3. ATD Propylthiouracil is of choice than methimazole (may


be associated with congenital anomalies), especially during
first-trimester the time for organogenesis.

In case of non-availability of or intolerance to or adverse


events with propylthiouracil, methimazole can be
prescribed.

4.

Subtotal thyroidectomy is indicated in cases of

Severe adverse reaction to ATD therapy,

Persistently high doses of ATD requirement,

Patient noncompliance.

The optimal timing of surgery is in the second trimester.

5.

Pregnant patients with subclinical hyperthyroidism should


not be treated without evidence to show that treatment
improves pregnancy outcome, keeping in mind the potential
of adverse effects on fetal outcome.

6. TRAb (either TSH receptor-stimulating or binding


antibodies) freely cross the placenta and can stimulate the
fetal thyroid. Women with Graves disease or with a history
of Graves disease or treatment with 131I or thyroidectomy,
or with a previous newborn with Graves disease should
undergo measurements of TRAb antibodies either prior to
becoming pregnant or by the end of the second trimester.

34

Women who have a negative TRAb and do not require ATD


have a very low risk of fetal or neonatal thyroid dysfunction.
7.

131
Iodine should be avoided in a woman who is or may be
pregnant. 131I should not be used in a pregnant woman.
However, on inadvertent use, the patient should be
promptly informed about the danger of radiation to the
fetus and about thyroid destruction if the patient has been
treated after the 12th week of gestation. There are no data
for or against recommending termination of pregnancy after
131
Iodine exposure.

SUPPLEMENT TO JAPI JANUARY 2011 VOL. 59

3. Asymptomatic women with PPT who have a TSH above


the reference range but less than 10mU/ml and who are not
planning a subsequent pregnancy do not necessarily require
intervention but should, if untreated, be re-monitored in
48 weeks. Symptomatic women and women with a TSH
above normal and who are attempting pregnancy should
be treated with levothyroxine.
4. Women with postpartum depression should be screened
for hypothyroidism and appropriately treated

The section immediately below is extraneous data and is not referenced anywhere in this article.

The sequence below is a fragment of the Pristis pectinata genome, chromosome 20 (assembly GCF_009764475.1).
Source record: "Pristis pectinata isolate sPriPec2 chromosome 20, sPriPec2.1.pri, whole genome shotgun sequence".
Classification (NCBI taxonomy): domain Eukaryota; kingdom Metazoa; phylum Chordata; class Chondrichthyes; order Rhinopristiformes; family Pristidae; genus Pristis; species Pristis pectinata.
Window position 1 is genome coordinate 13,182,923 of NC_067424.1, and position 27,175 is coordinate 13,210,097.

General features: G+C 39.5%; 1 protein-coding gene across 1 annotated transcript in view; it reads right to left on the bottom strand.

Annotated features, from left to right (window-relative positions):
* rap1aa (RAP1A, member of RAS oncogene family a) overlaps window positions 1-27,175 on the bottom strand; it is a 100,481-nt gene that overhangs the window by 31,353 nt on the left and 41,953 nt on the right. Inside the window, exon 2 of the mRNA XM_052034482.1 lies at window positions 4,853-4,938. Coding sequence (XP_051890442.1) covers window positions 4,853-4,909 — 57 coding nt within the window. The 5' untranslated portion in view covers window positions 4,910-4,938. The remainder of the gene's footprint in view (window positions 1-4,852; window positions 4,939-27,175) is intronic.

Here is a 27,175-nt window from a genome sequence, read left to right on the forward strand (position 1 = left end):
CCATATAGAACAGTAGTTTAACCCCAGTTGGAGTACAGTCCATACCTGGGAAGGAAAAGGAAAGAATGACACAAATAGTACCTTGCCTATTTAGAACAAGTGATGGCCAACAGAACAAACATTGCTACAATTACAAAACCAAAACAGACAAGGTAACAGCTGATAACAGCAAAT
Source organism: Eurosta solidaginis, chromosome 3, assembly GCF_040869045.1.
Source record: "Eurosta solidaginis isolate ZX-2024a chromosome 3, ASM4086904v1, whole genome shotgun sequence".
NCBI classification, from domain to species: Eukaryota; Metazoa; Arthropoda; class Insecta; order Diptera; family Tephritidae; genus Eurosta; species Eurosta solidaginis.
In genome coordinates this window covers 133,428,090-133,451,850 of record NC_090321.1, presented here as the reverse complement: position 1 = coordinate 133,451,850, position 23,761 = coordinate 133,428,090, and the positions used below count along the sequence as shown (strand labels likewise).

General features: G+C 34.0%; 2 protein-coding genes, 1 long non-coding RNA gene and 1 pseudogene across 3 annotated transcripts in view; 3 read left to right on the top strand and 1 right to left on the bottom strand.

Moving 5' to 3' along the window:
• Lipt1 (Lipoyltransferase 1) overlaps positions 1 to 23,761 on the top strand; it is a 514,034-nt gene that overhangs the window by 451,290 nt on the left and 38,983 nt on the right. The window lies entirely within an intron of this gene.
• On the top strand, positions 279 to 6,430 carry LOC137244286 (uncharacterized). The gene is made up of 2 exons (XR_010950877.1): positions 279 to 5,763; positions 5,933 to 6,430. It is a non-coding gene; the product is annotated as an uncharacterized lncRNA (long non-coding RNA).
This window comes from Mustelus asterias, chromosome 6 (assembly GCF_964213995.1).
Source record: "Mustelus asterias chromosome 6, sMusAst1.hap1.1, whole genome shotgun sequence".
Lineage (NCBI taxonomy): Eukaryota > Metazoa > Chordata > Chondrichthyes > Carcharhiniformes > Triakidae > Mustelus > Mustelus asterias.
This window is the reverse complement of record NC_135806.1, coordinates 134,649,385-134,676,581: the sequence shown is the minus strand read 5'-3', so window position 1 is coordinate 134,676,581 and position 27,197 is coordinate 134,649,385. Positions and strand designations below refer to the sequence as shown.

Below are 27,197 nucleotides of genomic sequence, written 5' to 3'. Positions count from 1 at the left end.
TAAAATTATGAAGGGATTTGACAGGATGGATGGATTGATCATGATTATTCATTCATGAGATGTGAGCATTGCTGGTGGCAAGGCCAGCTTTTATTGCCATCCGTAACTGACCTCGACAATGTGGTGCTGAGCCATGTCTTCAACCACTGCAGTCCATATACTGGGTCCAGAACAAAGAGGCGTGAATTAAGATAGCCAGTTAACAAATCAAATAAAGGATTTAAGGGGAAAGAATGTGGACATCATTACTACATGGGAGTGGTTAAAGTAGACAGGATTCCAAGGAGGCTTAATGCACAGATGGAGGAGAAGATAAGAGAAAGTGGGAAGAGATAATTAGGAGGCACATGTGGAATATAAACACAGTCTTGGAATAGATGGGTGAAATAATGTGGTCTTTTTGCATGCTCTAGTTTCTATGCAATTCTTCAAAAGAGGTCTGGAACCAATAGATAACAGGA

Conclusions

8. Pregnant women with TRAb or those treated with ATD


should have a fetal ultrasound to detect fetal thyroid
dysfunction. This may include growth restriction, hydrops,
presence of goiter, and cardiac failure.

Uncontrolled or inadequate control of thyroid dysfunction


in pregnancy is associated with adverse fetal and maternal
outcomes

9. Evaluate newborns of mothers with Graves disease for


thyroid dysfunction and treated if indicated.

Hyperthyroidism in pregnancy requires careful control of


maternal disease whilst avoiding fetal hypothyroidism

Gestational hyperemesis and hyperthyroidism

Propylthiouracil is the preferred antithyroid drug in


pregnancy although methimazole can be used where
propylthiouracil is unavailable

Synthetic levothyroxine is the treatment of choice in


hypothyroidism

Patients with pre-existing hypothyroidism usually require


an increase in thyroxine dose in pregnancy

Universal screening for anti thyroid antibodies and possible


treatment cannot be recommended as there are very few reports
regarding positive association between the presence of thyroid
antibodies and pregnancy loss.

Most patients with postpartum thyroiditis will require


treatment during the hypothyroid phase

Long-term follow-up of patients with this syndrome is


essential owing to the risk of permanent hypothyroidism

Thyroid nodules and cancer